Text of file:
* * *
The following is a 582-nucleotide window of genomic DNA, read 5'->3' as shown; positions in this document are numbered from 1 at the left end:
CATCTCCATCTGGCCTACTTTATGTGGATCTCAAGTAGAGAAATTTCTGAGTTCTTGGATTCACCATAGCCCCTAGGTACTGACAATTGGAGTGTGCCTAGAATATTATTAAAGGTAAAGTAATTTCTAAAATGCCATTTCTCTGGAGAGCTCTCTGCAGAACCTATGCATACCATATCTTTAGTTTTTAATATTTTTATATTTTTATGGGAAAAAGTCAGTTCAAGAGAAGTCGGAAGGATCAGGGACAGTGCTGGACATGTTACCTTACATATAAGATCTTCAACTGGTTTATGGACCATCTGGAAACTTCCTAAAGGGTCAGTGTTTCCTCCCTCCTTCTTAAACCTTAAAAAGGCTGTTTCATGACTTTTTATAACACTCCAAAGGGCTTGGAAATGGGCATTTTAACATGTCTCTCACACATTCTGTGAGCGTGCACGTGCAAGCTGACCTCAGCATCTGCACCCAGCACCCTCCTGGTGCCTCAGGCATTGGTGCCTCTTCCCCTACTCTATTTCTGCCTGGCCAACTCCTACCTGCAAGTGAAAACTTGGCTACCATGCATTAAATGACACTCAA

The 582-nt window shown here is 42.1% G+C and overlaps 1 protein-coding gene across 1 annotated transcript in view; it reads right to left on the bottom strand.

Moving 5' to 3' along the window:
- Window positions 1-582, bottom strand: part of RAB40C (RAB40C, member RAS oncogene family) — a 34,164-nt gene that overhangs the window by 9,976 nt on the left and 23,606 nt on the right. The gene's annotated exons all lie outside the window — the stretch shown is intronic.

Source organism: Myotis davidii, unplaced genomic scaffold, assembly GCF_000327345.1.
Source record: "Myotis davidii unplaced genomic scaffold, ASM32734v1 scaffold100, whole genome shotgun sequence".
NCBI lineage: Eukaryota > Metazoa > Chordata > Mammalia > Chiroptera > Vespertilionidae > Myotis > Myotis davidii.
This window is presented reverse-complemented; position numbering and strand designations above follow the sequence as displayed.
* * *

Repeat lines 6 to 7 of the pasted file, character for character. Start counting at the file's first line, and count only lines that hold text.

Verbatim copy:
Source organism: Myotis davidii, unplaced genomic scaffold, assembly GCF_000327345.1.
Source record: "Myotis davidii unplaced genomic scaffold, ASM32734v1 scaffold100, whole genome shotgun sequence".